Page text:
Professor James Hunter (Emeritus Professor of History at the University of Highlands and Islands) has written a new and rather important book, From the low tide of the sea to the highest mountaintops, which marks the advance of community ownership in the Highlands and Islands of Scotland (Jim Hunter is famous for having written The making of the crofting community, which has been in print for 35 years). In recent years, communities in certain remote parts of Scotland have taken ownership of more than half-a-million acres, an area equivalent to that of an English county such as West Yorkshire or Nottinghamshire. In places long characterised by contracting economies and shrinking populations, community ownership has resulted in new homes, new businesses, greatly enhanced self-confidence and the attraction of lots of new residents. It is a remarkable success, a breath of fresh air.
I’m not long on fresh air myself, having spent my entire career in inner city regeneration. And a lot of that in bars. But I had my own first experience of community ownership when working with local residents to regenerate Paddington. When we started to open up jobs and training opportunities to the local community, I found some staunch allies in the shape of the good peeps from Walterton and Elgin Community Homes (WECH), the resident-controlled landlord of about 650 homes which was founded out of the campaign against Dame Shirley Porter’s sale and demolition of council homes begun in the 1980s. And it would seem that the constitutional model used by WECH is much the same as that used by the Scottish community land transfers in places such as Gigha and Assynt and Eigg in the Outer Hebrides.
Bizarrely, there is much that urban communities in England and rural communities in Scotland can learn from each other’s experience. The model is based on a company limited by guarantee where the residents are the members and they elect the directors. And this (shared) model is, on the whole, rather successful and perhaps should be picked up as a response to other distressed communities. I guess if it can work as well for an inner city council estate as it can for a remote Scottish island, then surely it can work anywhere.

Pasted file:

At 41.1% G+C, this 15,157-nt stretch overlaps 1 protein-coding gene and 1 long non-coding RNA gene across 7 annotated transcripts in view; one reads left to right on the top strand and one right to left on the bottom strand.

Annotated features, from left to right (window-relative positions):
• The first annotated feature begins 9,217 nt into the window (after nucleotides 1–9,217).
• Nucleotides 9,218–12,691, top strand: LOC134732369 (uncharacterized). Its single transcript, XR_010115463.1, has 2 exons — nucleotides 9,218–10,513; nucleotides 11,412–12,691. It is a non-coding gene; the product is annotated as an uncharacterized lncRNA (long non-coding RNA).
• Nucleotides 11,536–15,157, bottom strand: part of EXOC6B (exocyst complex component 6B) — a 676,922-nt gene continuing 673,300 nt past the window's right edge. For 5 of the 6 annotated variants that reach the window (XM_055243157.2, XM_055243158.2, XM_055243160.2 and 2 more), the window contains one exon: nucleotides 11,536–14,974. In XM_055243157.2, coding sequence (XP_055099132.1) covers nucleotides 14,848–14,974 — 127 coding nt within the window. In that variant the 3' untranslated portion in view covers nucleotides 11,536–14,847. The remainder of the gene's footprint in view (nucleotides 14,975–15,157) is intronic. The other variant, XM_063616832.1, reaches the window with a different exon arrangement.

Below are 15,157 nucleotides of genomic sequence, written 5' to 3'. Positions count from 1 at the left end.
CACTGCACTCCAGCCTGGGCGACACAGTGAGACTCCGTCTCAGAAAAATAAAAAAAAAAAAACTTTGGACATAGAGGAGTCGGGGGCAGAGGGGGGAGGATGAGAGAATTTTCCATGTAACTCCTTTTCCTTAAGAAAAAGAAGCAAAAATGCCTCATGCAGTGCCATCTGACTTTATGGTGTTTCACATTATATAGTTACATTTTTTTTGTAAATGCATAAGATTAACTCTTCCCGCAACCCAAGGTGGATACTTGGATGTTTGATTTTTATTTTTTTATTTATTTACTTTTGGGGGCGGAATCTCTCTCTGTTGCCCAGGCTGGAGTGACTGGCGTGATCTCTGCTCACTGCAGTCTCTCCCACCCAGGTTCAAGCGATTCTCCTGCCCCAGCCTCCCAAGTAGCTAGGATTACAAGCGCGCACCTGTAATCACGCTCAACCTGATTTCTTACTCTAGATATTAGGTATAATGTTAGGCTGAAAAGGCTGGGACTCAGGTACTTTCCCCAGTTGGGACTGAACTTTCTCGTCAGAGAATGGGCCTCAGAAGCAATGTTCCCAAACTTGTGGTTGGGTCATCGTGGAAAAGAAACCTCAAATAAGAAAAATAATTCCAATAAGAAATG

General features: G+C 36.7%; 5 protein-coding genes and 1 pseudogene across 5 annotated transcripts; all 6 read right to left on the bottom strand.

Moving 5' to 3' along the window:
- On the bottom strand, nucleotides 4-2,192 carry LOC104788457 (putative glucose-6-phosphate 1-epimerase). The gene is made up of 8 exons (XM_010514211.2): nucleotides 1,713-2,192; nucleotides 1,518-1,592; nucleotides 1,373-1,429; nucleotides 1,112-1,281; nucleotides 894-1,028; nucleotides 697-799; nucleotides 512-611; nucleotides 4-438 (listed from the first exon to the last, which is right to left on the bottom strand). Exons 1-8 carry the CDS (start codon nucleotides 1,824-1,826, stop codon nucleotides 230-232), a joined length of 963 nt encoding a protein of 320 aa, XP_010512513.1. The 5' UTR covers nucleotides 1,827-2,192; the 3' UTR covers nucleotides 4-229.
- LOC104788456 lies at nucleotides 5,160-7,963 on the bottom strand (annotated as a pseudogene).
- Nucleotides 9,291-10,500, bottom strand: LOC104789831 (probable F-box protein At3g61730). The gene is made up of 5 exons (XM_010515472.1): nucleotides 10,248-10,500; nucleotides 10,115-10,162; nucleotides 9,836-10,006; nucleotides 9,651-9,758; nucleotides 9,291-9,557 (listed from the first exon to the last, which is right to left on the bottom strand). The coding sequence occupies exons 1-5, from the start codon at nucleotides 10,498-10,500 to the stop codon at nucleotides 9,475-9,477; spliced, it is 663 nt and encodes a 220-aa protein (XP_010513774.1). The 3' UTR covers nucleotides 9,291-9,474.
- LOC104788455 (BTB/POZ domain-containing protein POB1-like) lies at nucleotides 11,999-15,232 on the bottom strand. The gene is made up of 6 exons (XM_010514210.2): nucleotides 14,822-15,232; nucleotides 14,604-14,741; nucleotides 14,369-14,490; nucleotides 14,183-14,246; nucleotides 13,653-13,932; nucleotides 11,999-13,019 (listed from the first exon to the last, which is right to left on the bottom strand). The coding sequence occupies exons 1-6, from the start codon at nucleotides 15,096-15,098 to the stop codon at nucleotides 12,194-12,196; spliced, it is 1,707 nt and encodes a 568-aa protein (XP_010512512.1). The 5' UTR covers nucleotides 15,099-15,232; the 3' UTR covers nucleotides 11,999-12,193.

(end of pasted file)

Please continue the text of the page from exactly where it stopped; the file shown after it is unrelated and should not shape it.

UKR is trying to forge a commercially sustainable regeneration vehicle that can address market failure in some parts of certain inner city areas. And we are working with Ross Sturley and others to try to match inward investors with regeneration projects throughout the UK, whether at MIPIM or at EXPO, or indeed at a trade fair we have yet to invent. But the extent of the problem out there is manifest. The love that dare not speak its name in civil servant circles is “managed decline”, and it is a stark fact that certain parts of this great country of ours need very radical solutions indeed. The theme of yesterday’s blog was that serious times call for serious measures. William Hague on the R4 Today programme this morning said “This has been a very unified but very serious conference. The prime minister’s speech will, of course, reflect that…The world has changed. It is tougher. It is not going to change back to how it was 10 years ago – we have to reform education, welfare, have a tax system that attracts people back to this country.”
Will this include giving control to residents of their homes and their land? It must surely be a better solution than “managed decline”?